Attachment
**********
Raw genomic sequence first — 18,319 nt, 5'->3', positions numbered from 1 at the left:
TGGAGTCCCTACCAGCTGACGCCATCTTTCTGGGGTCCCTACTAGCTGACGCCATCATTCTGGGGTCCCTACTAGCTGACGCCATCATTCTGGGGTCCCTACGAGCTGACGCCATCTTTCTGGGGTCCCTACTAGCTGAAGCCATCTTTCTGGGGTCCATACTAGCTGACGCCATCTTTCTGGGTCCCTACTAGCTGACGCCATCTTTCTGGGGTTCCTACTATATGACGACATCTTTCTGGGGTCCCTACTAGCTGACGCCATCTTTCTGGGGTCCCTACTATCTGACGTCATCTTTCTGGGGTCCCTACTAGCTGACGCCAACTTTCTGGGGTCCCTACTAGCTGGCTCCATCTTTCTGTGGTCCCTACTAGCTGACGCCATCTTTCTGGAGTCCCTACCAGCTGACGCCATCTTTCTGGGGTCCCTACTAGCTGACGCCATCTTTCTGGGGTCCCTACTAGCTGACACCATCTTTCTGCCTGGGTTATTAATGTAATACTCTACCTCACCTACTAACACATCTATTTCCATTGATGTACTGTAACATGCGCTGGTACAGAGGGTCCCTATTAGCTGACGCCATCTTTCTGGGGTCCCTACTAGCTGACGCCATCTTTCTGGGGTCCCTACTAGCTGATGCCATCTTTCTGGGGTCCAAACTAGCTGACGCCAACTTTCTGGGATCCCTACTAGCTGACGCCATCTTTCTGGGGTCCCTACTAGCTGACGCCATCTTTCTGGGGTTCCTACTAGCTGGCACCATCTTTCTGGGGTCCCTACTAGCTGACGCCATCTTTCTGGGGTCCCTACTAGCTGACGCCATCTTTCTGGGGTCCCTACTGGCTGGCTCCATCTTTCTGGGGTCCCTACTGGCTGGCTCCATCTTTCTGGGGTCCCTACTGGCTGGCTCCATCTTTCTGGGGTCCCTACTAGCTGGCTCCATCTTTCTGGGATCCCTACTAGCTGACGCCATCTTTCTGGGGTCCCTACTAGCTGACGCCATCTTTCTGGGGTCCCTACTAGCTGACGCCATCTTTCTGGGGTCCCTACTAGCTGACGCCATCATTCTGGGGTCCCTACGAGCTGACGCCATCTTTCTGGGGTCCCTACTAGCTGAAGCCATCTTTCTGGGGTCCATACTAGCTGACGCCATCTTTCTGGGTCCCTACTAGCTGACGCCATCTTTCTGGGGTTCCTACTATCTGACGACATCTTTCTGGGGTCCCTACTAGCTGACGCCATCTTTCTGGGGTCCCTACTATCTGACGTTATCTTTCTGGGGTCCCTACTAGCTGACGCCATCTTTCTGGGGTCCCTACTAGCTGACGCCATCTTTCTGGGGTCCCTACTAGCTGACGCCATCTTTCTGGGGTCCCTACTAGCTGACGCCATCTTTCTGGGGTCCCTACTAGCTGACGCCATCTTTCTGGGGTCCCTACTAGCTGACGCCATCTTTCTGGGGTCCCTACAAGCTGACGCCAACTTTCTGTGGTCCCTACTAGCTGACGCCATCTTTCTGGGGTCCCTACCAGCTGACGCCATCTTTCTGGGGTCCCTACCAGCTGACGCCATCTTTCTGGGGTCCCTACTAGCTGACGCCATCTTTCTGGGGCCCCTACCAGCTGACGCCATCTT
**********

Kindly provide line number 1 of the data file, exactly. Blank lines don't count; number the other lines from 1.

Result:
Raw genomic sequence first — 18,319 nt, 5'->3', positions numbered from 1 at the left: